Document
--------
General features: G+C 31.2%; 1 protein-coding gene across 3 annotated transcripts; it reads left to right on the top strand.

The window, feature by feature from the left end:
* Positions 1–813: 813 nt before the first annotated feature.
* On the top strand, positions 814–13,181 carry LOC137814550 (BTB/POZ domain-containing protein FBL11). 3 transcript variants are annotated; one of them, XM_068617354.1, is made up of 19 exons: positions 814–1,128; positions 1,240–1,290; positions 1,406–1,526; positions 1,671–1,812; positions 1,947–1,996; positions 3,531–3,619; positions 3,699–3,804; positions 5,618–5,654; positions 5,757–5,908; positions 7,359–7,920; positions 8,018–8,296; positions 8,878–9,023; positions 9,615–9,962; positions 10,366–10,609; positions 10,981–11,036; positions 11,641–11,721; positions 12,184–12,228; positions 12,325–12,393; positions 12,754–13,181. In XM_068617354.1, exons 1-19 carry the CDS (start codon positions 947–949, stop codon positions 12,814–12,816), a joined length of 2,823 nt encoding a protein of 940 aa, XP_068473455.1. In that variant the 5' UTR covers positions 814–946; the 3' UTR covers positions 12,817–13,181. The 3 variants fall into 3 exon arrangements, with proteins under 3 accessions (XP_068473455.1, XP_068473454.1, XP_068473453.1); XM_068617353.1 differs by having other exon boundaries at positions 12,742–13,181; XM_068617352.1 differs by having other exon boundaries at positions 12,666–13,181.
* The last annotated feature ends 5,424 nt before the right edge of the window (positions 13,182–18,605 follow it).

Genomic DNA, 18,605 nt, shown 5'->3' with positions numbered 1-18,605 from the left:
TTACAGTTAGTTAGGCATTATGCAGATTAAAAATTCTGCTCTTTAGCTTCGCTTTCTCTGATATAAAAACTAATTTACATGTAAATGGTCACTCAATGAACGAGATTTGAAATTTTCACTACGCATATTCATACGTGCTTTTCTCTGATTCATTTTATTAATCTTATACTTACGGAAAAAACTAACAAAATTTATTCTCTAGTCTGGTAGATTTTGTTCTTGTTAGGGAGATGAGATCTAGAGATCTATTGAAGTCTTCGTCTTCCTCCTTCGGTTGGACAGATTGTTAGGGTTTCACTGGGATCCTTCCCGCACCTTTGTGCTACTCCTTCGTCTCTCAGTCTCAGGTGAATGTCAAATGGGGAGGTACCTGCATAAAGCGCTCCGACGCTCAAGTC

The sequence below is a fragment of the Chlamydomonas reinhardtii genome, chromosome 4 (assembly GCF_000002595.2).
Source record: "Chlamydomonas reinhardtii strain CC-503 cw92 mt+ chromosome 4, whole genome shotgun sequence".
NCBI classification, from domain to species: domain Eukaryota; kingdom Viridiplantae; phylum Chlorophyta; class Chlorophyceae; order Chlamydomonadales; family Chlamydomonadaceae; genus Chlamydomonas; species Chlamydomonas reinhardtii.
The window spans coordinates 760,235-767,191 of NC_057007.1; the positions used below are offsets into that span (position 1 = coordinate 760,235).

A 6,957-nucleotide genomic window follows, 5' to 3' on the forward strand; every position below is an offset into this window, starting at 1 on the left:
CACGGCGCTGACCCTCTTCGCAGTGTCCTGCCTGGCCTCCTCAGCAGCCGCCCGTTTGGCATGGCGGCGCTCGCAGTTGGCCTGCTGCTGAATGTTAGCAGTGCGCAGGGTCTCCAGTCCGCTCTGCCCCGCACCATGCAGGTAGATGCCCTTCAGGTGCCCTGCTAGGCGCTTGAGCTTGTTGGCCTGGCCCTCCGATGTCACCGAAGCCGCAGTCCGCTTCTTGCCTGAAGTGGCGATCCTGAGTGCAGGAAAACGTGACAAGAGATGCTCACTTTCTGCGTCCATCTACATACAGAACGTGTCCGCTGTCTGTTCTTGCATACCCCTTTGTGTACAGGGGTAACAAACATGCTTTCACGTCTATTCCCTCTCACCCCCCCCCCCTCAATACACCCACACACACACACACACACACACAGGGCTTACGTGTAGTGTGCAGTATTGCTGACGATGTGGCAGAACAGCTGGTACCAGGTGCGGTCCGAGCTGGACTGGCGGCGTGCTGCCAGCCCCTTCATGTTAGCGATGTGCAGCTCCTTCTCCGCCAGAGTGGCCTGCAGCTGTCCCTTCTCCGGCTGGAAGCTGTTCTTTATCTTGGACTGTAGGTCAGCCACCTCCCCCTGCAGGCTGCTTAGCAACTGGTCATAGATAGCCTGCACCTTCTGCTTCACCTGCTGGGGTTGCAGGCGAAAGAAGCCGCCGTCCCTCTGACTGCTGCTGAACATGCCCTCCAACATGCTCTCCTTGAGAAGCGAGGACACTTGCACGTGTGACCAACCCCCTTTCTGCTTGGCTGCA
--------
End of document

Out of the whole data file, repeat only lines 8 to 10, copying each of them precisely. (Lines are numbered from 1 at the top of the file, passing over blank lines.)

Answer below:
The sequence below is a fragment of the Chlamydomonas reinhardtii genome, chromosome 4 (assembly GCF_000002595.2).
Source record: "Chlamydomonas reinhardtii strain CC-503 cw92 mt+ chromosome 4, whole genome shotgun sequence".
NCBI classification, from domain to species: domain Eukaryota; kingdom Viridiplantae; phylum Chlorophyta; class Chlorophyceae; order Chlamydomonadales; family Chlamydomonadaceae; genus Chlamydomonas; species Chlamydomonas reinhardtii.